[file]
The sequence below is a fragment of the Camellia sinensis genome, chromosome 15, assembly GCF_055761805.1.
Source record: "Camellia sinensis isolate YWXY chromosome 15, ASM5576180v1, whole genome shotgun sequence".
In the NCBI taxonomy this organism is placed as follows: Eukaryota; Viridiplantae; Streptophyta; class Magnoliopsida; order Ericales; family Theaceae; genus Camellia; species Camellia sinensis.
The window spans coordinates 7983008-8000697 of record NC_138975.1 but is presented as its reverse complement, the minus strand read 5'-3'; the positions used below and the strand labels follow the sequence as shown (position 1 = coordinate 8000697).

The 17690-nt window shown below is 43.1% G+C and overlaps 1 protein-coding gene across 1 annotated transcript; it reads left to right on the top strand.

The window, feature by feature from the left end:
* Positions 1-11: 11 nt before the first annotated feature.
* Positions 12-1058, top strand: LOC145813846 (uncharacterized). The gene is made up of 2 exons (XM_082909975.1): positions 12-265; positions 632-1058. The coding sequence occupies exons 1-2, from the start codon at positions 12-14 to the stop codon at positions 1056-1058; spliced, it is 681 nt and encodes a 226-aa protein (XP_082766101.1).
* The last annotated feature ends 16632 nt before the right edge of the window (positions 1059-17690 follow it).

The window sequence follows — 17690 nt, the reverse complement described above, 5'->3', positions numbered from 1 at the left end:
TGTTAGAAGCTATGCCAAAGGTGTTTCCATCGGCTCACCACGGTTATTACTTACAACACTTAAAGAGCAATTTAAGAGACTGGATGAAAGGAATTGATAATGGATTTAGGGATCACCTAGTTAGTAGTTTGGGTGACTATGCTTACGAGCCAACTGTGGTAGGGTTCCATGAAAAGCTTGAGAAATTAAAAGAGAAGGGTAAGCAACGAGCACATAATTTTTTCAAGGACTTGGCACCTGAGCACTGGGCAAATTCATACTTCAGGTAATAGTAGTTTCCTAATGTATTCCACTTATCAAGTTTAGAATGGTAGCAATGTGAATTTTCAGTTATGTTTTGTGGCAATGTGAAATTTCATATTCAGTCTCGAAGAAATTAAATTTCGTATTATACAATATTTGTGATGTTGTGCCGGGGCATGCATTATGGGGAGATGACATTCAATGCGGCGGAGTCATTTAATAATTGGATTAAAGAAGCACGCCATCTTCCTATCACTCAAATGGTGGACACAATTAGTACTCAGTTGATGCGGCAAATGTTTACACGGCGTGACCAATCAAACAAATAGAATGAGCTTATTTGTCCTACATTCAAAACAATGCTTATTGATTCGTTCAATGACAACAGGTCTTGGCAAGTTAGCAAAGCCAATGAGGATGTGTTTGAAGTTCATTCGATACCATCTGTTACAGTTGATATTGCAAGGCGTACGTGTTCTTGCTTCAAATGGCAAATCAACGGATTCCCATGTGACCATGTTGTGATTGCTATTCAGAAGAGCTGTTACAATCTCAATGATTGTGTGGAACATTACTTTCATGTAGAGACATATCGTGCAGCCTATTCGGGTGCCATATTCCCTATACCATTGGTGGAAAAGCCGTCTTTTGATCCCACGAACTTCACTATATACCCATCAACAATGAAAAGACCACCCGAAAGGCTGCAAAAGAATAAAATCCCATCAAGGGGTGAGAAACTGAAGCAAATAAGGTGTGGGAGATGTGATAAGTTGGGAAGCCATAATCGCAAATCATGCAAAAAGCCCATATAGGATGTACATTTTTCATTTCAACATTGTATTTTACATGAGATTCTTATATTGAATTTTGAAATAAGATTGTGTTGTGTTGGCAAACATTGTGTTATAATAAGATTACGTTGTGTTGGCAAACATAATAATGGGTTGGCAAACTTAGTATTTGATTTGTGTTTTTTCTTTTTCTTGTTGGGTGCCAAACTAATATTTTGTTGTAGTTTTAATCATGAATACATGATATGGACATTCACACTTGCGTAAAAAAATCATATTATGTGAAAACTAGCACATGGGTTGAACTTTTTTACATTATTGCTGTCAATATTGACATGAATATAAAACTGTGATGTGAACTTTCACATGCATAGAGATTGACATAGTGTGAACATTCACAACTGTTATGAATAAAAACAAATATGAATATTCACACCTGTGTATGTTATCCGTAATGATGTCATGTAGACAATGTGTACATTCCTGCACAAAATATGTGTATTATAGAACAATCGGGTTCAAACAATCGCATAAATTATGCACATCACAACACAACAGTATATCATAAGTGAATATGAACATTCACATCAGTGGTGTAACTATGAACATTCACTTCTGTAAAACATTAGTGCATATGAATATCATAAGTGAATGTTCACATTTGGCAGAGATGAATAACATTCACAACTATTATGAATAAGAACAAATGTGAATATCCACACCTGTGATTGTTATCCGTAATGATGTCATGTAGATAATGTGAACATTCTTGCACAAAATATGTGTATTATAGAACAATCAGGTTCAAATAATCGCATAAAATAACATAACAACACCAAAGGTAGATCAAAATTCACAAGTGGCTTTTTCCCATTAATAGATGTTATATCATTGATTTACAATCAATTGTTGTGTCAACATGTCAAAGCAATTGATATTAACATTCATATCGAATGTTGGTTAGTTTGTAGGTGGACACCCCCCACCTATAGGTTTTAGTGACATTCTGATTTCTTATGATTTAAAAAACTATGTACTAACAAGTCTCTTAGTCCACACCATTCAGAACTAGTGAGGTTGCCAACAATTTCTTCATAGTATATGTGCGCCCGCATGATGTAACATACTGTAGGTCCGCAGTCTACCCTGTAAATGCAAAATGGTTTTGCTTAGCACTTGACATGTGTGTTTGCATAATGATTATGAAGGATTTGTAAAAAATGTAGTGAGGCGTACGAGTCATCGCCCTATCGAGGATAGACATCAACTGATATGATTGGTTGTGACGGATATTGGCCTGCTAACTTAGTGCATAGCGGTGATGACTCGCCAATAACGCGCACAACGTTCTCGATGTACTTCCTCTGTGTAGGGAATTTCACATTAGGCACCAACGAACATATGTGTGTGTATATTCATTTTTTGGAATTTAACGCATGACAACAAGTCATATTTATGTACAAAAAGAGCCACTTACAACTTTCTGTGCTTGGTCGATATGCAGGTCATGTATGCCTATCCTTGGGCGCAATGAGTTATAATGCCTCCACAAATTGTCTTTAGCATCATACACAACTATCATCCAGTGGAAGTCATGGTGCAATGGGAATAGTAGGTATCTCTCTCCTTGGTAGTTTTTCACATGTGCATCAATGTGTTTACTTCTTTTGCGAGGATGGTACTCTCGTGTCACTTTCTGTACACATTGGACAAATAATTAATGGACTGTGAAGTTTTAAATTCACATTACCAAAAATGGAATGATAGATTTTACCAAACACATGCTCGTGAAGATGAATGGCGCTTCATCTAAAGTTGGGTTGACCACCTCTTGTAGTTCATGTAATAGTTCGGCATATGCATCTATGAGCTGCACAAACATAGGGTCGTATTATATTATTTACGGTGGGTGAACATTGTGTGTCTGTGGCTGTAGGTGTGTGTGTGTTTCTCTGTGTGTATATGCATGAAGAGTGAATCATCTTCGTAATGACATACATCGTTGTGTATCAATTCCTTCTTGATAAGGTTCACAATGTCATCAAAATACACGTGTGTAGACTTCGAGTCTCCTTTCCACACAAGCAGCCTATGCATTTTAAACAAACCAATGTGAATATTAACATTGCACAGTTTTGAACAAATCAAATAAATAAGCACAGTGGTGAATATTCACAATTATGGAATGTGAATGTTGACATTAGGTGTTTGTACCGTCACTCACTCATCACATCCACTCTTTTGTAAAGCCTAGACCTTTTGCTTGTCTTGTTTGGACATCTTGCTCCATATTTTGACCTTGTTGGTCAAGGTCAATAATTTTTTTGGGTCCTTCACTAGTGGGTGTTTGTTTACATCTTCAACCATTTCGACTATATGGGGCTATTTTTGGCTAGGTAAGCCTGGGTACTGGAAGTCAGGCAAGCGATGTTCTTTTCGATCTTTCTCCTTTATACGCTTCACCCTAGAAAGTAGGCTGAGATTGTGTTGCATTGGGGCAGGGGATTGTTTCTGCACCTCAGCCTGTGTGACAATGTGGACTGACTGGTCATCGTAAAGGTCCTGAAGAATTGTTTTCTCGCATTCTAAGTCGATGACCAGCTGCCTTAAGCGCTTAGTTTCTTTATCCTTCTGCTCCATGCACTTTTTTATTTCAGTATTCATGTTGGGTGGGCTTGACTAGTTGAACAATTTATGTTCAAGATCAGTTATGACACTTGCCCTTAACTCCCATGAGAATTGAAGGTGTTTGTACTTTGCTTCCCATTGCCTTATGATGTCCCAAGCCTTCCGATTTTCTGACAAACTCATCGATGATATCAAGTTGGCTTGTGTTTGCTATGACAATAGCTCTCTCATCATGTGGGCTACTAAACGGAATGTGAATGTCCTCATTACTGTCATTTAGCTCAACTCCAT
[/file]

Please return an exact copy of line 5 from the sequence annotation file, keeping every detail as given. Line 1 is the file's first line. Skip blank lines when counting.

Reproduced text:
The 17690-nt window shown below is 43.1% G+C and overlaps 1 protein-coding gene across 1 annotated transcript; it reads left to right on the top strand.